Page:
Exactly for the mushroom season, Björk releases “Fossora”, an album that deals with love and transience.
The first impression that jumps out at you when you hear “Fossora”, the new album by the Icelandic pop star Björk: that their music keeps banging on the most violent way. What after the predecessors, the suffering and resurrection-celebrating breakup drama “Vulnicura” (2015) and the filigree, flute-heavy “Utopia” (2017) ever surprised.
“Atopos”, the opening song of “Fossora”, combines a bass clarinet/wind ensemble in a way that has never been heard before with rabid beats, which after a groping, stumbling beginning pick up speed and memories of the blissful Rotterdam “Poing” rumble techno -Invoke nineties aesthetics.
Even those who found the last few Björk albums particularly exhausting have to admit that their music never developed any self-satisfied routine.
Over the clarinet gabba, Björk sings one of her lyrics, which evoke connection and lament the disconnection. “Are these not just excuses to not connect? / Our differences are irrelevant / Too only name the flaws / Are excuses to not connect.”
full of love
Mutual connection between people, but also connection with nature and with the technology, which should become something natural in the imagery of these songs and especially in the videos themselves. Everything – man, nature and technology – should be as always full of love be. And probably because everything is so often not full of love, the songs on Björk’s last albums often sound painful compared to the earlier, much more popular work.
In the video clip for the track “Atopos”, mushrooms happily proliferate through the image, which is otherwise populated by elf-like forest spirits with a DJ enthroned. It’s played by Kas, one half of the Indonesian duo Gabba Modus Operandi. Björk sent sound files back and forth with the Balinese during the corona lockdown (which was spent entirely in Iceland).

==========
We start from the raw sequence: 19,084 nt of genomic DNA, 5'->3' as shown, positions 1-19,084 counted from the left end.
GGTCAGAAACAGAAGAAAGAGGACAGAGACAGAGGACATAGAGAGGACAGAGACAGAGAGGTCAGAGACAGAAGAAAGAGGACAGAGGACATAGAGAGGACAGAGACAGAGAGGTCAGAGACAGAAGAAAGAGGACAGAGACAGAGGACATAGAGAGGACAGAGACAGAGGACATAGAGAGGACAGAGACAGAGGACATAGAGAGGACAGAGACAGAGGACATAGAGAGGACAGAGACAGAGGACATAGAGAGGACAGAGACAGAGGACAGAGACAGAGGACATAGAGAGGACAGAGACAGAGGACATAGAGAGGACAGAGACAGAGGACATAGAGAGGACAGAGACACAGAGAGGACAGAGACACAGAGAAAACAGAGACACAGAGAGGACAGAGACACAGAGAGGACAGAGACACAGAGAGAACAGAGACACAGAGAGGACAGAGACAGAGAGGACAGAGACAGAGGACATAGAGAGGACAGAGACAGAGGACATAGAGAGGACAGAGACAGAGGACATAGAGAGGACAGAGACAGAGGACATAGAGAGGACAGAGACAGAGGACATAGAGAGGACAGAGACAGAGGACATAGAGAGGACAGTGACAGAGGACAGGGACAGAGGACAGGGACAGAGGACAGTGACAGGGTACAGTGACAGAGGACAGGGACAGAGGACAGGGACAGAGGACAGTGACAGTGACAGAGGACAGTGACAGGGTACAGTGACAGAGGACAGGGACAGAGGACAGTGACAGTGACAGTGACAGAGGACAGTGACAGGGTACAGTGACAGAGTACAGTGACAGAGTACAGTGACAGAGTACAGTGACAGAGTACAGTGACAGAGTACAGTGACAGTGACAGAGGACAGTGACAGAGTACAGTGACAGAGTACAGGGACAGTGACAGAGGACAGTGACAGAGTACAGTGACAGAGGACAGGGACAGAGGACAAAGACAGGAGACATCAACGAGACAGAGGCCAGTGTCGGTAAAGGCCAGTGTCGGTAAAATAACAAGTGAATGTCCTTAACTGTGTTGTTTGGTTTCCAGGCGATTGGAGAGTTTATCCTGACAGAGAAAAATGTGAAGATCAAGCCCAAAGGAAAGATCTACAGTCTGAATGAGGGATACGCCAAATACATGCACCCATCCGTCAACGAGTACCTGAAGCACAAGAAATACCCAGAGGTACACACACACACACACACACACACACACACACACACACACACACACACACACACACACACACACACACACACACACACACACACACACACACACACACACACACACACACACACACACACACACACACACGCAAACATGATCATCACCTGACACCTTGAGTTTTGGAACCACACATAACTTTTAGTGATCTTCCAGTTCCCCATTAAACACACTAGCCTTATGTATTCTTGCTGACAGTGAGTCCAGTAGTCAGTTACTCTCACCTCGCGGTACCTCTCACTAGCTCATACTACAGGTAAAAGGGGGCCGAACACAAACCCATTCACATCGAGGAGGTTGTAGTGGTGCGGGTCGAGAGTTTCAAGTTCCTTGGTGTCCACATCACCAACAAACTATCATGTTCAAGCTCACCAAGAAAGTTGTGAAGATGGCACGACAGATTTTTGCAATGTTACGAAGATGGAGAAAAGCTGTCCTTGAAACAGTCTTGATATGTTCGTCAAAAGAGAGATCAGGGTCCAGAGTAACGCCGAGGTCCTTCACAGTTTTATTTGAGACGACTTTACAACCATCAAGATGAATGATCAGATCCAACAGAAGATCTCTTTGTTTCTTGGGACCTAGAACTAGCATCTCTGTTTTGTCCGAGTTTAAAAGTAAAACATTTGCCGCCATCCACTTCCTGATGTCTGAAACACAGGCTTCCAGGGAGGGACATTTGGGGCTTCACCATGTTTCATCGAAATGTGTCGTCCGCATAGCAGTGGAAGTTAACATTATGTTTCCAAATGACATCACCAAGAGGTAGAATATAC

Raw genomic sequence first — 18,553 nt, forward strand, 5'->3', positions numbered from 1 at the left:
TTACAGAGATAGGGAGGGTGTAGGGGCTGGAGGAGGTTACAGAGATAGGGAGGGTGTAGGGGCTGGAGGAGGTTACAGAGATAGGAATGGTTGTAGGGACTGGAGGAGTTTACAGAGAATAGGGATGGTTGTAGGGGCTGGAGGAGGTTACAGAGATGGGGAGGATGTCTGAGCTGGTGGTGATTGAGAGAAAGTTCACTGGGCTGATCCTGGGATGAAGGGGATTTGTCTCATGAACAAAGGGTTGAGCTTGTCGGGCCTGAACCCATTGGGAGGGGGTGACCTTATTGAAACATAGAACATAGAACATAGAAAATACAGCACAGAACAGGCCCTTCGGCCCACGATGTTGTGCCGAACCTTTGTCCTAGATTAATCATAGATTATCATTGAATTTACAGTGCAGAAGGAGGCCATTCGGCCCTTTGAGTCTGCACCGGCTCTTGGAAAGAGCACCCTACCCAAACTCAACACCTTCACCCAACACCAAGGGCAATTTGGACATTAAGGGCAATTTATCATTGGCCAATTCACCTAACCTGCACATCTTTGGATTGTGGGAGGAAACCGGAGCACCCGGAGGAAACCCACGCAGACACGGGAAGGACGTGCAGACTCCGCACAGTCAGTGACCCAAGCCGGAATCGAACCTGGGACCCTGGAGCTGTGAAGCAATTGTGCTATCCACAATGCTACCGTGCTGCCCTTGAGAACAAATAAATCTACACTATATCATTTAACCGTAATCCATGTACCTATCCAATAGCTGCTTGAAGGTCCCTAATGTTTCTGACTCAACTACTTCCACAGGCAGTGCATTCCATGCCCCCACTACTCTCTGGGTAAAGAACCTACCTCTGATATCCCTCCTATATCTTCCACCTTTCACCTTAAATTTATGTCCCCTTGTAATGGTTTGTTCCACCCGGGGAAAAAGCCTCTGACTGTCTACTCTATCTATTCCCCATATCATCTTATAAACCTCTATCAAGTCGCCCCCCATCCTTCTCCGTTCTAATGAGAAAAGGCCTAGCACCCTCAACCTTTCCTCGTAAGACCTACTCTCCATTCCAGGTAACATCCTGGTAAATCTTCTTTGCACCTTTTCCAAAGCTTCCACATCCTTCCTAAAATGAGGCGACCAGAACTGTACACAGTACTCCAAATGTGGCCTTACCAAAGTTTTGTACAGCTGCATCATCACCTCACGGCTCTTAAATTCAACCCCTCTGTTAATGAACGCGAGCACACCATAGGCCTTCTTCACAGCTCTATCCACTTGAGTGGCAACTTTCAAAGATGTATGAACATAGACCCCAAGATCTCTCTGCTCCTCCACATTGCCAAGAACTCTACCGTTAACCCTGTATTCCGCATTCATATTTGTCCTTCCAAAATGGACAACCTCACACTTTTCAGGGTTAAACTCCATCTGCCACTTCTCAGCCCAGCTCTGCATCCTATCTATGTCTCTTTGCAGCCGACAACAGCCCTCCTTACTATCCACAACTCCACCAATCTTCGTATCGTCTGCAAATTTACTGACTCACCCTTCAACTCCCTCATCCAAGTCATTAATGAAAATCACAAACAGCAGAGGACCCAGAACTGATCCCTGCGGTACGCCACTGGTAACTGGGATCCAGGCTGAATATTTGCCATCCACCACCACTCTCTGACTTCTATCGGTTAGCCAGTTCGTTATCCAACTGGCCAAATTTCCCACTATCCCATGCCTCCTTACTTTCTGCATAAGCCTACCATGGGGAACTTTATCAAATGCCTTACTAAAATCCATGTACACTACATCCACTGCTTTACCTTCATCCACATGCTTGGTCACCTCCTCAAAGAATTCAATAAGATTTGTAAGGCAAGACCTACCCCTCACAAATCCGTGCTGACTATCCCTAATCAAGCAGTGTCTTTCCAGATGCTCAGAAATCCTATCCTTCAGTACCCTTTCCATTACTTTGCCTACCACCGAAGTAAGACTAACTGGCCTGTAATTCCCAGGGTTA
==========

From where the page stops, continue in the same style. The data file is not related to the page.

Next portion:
The name of the WhatsApp group of the three artists:Inside is “Biological Techno”. And that sums up the nature of this music quite well for the time being. Gabba modus operandi fuse gabba with Balinese folklore and gamelan sounds and come very close to Björk with this combination of traditional and mechanical. All of the tracks on “Fossora,” not just the ones the techno-noise-punk duo programmed the beats for, attempt a Interface between technology and nature to identify and describe.
Bjork and Sugarcubes
The sound is combined with images of a monumentally beautiful, infinitely rich nature
That brings us to the most outstanding aspect of Björk’s art, at least since the 2004 released masterpiece “Medúlla”: Her music, created after emancipation from the band Sugarcubes, became popular after the early pop solo albums “Debüt” and “Post”. to a very conceptual matter. Which is perhaps also a simply logical development when, like Björk in her star phase, you have played through the “pop song” format with something as perfect as “Hyper-Ballad” as if nothing were there. Then something else has to come automatically.
For Björk, this otherness was apparently the path to the musical openness, to the point where the music almost left the pop coordinate system and approached the outer regions of experimental music. Only a few sound researchers: sit so calmly on the fence that separates pop, i.e. the accessible, from everything that is radically strange, exhausting and crazy.
“Fossora” doesn’t make it easy for the listener either. The rhythms tend to disintegrate the music rather than structuring it into something catchy. The horn arrangements hint at possible melodies rather than immediately pulling you into the music. Much remains fragmentary.